A new fatwa allowing organ donation for Muslims has been issued in the UK, after years of campaigns to encourage the life-saving operations.
“It was something I wanted to give back, having been on dialysis and the waiting list for a long time,” Amjid Ali, from Bristol, told The BBC.
Ali, who is the NHS lead on the Transplantation in Islam project, began a campaign for the changes in 2013, two years after performing a life-saving kidney transplant operation.
NHS figures show that 17% of people on the transplant waiting list are of Asian origin. However, less than 2% of Asian people are on the organ donor register.
In 2013, he led a conference with 56 scholars, organizations, imams and chaplains about the issue.
“Many Muslims feel [organ donation] is not in line with their faith,” said Mr Ali, who is the NHS lead on the Transplantation in Islam project.
“They needed an authoritative religious figure to be able to give them the satisfaction that they’ve researched the subject in such a way that covers all of the key points around the permissibility of organ donation.”
Two fatwas were issued in 1995 and 2000 but were aimed at Arab Muslims. Now another, for the Sunni community, has also been issued.
Scholar Mufti Mohammed Zubair Butt issued the new fatwa, saying he hoped the move would help to “serve as a catalyst” for change.
The Fatwa states,
The use of prostheses is permissible.
The transplant of pure animal organs and tissue is permissible, but the transplant of impure animal organs and tissue is not permitted unless there is no permissible alternative.
Replant and autotransplant of human organs and tissue is permissible.
Living/altruistic organ donation is permissible provided harm to the donor is negligible or relatively minor that it does not disrupt the life of the donor.
Organ donation after circulatory determination of death (DCDD) is permissible provided the point of elective irreversibility has lapsed.
Organ donation after neurological determination of death (DDDB) following complete and irreversible loss of brain function, is permitted only once the point of elective irreversibility has lapsed and the heart has stopped.
Deceased organ donation and transplantation of all organs/tissues besides the gonads is permissible.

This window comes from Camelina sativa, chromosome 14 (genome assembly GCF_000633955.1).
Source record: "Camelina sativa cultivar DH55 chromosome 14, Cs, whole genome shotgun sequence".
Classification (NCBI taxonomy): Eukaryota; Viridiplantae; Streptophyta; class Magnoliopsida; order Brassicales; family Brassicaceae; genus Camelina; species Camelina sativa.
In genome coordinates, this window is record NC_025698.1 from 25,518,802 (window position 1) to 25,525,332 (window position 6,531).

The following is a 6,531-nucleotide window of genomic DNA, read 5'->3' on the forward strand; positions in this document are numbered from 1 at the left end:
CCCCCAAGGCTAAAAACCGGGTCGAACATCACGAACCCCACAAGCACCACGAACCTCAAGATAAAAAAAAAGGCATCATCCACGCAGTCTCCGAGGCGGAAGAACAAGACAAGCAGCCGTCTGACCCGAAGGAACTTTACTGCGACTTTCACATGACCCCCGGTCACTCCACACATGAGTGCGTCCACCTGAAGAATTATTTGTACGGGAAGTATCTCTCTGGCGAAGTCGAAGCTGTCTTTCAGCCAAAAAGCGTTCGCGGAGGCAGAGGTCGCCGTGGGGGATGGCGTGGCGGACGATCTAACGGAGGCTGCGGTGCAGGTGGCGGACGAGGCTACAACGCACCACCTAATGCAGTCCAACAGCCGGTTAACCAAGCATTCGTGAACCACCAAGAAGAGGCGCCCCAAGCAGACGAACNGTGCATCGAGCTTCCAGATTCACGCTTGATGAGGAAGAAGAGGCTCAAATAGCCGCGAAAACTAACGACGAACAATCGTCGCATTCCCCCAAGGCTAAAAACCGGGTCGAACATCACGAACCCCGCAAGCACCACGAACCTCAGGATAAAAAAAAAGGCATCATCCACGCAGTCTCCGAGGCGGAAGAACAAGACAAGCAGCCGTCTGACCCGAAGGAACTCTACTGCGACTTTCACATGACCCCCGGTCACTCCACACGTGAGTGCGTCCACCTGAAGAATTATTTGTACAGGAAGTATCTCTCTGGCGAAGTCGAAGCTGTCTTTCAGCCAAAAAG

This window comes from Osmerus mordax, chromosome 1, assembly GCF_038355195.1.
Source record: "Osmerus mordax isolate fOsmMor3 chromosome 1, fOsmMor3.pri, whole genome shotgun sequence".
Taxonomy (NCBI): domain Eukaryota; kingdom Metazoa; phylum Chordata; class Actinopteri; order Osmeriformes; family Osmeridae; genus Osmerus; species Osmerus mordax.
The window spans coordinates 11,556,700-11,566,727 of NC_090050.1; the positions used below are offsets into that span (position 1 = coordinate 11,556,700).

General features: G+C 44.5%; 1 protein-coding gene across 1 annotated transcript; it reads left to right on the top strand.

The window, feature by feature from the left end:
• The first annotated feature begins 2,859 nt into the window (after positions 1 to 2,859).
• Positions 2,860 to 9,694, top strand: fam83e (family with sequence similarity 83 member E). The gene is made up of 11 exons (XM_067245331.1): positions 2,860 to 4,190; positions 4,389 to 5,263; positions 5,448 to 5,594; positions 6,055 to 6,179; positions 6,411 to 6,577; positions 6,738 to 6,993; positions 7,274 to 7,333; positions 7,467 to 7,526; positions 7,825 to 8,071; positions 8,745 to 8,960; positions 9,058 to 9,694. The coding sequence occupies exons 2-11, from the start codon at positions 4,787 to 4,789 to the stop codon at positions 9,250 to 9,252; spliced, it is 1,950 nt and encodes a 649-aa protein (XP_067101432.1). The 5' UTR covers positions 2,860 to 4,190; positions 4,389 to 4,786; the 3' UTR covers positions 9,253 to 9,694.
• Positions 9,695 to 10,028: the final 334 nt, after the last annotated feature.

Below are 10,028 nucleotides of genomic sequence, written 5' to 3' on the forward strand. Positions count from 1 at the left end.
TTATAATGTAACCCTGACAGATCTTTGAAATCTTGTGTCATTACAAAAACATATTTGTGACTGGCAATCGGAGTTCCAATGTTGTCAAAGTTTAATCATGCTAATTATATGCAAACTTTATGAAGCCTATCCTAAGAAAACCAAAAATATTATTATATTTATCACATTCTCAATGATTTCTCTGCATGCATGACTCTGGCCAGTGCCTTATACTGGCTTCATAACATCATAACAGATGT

It is permitted to donate stem cells from adult tissue, tissue of a minor with parental permission, cord blood, a miscarried foetus, a foetus aborted for a reason valid in sharīʿa, and a surplus embryo incidental to the process of IVF. However, stem cells obtained through therapeutic cloning are not permitted.
Mufti Butt said: “I sincerely hope that this fatwa will bring some clarity on a variety of widely held concerns around the permissibility of organ donation and transplantation and will serve as a catalyst for Imams, Muslim chaplains and scholars to discuss the issue amongst themselves and with their congregations and audiences.”
The discussions of and fatwas issued by Muslim religious scholars in the Muslim world on organ donation proved to be an essential component of the fatwas issued for Muslims living in the West.
A fatwa on organ transplant by Dr. Jasser Auda, Dr. Jamal Badawi and reviewed by Dr. Aasim Padela, read: “The Fiqh Council agrees with many individual scholars and national and international fatwa councils in considering organ donation and transplantation to be Islamically permissible in principle.
“All fatwas that have allowed transplantation have allowed donation as well. Done with a good intention, organ donation may be regarded as a rewarded act of charity.”
Several fatwas agree that both life and cadaveric organ donations are in principle permitted in Islam, on condition it is done for free.
None of the fatwas stated that this standpoint would change if the recipient or the donor was a non-Muslim.